The American Bar Association is urging the Senate Judiciary Committee to halt a vote on Brett Kavanaugh’s Supreme Court nomination until the FBI completes an investigation into the sexual assault allegations against the nominee.
In a letter late Thursday, the group’s president, Robert Carlson, described Supreme Court appointments as “simply too important to rush a vote.” Republicans have been heavily criticized for muscling through Kavanaugh’s nomination process despite allegations of sexual misconduct by three women and questions about his credibility.
“Deciding to proceed without conducting additional investigation would not only have a lasting impact on the Senate’s reputation, but it will also negatively affect the great trust necessary for the American people to have in the Supreme Court,” Carlson wrote.
The ABA had previously bestowed its highest rating (“well qualified”) in support of Kavanaugh’s nomination. Republicans on the Senate Judiciary Committee, along with the president, have repeatedly claimed an FBI investigation into the allegations against Kavanaugh is not necessary, arguing that over the years he has undergone six FBI background checks. Kavanaugh on Thursday repeatedly refused to directly answer questions from Democrats on whether he would support an FBI investigation into the charges leveled by Christine Blasey Ford and two other accusers.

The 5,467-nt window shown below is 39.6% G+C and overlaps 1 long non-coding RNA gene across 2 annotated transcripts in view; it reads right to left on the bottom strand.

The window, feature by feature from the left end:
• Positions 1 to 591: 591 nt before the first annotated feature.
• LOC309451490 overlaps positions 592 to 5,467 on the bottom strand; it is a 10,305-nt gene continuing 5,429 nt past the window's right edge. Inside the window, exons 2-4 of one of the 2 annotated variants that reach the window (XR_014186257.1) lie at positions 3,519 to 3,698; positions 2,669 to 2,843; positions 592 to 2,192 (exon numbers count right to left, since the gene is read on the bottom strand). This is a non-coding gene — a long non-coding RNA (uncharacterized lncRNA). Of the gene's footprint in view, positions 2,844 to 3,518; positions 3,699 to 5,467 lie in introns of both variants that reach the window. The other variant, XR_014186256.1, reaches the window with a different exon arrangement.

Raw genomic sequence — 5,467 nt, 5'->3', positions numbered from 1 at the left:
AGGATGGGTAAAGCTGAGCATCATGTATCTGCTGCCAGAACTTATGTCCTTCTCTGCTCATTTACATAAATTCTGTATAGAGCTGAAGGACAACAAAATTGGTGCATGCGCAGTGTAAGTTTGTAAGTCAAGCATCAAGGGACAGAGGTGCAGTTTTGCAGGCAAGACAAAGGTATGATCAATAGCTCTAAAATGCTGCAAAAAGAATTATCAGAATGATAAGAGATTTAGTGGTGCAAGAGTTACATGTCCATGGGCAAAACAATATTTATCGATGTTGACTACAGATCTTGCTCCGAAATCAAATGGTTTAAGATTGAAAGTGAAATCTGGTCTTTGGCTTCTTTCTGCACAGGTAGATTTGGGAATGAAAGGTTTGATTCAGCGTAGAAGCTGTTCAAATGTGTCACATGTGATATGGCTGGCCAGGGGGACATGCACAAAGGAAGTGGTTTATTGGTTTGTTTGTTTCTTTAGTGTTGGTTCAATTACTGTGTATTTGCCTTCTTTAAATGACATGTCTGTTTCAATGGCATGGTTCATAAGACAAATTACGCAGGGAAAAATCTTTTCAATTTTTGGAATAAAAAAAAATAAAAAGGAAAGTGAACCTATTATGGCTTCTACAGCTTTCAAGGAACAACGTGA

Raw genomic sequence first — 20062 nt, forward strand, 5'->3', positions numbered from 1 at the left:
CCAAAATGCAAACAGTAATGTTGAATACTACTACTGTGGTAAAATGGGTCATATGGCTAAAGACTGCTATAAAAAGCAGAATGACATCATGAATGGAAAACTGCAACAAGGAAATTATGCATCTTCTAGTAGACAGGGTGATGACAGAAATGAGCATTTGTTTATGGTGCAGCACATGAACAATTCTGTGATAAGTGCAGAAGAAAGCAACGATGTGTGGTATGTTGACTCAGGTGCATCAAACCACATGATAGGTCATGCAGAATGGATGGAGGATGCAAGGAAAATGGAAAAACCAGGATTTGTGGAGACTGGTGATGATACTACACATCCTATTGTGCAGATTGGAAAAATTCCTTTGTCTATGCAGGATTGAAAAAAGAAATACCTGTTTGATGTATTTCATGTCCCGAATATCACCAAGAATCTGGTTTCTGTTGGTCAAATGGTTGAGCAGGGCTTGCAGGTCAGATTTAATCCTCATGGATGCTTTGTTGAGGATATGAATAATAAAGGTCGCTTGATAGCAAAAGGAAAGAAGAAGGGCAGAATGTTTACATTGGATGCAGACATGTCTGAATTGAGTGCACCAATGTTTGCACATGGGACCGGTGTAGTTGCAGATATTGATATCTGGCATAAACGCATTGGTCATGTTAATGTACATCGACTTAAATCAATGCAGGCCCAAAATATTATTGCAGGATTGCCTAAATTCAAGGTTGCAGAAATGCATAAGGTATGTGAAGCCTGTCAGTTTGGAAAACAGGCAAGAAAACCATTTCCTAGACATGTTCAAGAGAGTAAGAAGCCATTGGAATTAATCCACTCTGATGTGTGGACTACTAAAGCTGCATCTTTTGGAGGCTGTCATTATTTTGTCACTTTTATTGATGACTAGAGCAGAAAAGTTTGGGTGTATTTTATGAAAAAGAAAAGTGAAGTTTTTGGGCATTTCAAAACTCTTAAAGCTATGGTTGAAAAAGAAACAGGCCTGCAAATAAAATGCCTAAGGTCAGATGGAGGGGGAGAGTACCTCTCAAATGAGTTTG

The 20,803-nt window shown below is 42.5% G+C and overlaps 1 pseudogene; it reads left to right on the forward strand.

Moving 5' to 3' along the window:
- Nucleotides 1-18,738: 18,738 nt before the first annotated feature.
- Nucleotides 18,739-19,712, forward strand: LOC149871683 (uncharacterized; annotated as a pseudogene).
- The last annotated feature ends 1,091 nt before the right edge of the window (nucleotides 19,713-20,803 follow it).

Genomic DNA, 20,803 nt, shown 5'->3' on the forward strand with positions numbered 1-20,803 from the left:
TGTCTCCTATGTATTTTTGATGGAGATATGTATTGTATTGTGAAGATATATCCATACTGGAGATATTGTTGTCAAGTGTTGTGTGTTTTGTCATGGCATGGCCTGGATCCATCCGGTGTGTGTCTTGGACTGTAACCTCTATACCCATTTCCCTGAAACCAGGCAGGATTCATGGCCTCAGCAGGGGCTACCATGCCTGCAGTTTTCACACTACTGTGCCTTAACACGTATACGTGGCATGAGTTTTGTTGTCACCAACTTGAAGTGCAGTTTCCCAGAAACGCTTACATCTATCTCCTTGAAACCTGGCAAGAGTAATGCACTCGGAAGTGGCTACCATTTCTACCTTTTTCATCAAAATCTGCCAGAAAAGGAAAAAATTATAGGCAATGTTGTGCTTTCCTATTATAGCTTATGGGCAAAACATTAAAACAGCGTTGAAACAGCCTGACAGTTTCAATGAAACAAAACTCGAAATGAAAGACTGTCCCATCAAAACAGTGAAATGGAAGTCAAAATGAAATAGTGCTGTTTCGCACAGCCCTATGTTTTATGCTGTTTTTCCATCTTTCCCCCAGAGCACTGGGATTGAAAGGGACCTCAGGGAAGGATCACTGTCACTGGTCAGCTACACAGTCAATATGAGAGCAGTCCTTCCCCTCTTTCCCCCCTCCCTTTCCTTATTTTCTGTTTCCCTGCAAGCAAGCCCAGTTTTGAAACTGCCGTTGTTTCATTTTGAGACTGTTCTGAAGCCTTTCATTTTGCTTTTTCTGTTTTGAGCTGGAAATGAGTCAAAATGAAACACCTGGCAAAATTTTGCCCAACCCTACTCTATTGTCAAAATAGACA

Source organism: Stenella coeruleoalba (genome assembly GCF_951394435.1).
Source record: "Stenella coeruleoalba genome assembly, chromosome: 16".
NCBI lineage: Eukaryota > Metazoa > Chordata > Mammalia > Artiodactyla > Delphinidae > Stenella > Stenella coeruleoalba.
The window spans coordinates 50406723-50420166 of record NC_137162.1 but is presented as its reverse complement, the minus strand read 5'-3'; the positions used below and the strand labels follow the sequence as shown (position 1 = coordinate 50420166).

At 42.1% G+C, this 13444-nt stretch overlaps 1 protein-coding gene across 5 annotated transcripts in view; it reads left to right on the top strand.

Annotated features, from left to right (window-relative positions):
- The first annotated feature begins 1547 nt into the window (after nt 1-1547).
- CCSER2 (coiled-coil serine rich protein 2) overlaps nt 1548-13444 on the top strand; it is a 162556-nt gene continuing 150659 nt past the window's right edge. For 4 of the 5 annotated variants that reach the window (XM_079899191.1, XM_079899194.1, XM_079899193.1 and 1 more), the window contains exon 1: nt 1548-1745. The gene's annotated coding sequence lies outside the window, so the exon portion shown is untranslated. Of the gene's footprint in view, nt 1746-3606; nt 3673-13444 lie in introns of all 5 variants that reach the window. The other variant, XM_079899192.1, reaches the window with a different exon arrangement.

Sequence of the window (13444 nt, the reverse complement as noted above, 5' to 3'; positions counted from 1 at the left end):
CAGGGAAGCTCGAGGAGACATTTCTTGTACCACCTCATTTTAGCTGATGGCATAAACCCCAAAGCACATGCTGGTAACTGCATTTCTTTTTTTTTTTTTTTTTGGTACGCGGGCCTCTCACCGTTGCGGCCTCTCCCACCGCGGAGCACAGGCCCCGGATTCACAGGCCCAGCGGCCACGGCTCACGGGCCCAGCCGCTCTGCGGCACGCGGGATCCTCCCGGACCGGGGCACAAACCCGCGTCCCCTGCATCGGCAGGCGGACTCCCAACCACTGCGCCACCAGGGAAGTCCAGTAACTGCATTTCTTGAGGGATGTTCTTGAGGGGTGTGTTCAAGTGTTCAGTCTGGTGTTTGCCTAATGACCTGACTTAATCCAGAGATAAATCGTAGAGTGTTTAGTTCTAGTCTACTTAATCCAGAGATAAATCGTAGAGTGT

The letter came hours after Kavanaugh and Ford, who accused the Supreme Court nominee of sexually assaulting her during a party in the 1980s, testified before the Judiciary Committee. Sen. Lindsey Graham (R-S.C.), who mounted an angry defense of Kavanaugh on Thursday, had specifically referenced the ABA’s rating of Kavanaugh as the “gold standard.”
“If you lived a good life, people will recognize it like the American Bar Association has, the gold standard,” Graham said. “His integrity is absolutely unquestioned.”
Also Thursday, the leading magazine for the Jesuit religious order, which ran the private high school Kavanaugh attended, Georgetown Prep, called on lawmakers to withdraw Kavanaugh’s nomination. Failing to do so would signal they were “prioritizing policy aims over a woman’s report of an assault,” the editorial from America magazine read. “Were he to be confirmed without this allegation being firmly disproved, it would hang over his future decisions on the Supreme Court for decades and further divide the country.”
“For the good of the country and the future credibility of the Supreme Court in a world that is finally learning to take reports of harassment, assault and abuse seriously, it is time to find a nominee whose confirmation will not repudiate that lesson,” the editorial continued.
Republicans have vowed to push ahead with a committee vote on Kavanaugh’s nomination, which is scheduled for 9:30 a.m. A full vote to send him to the Supreme Court could happen as soon as early next week.
Listen: Jamilah King hosts a special breaking news edition of the Mother Jones Podcast, with Supreme Court reporter Stephanie Mencimer and Washington DC Bureau Chief David Corn. Everything you need to know about the historic Kavanaugh hearings—and what comes next.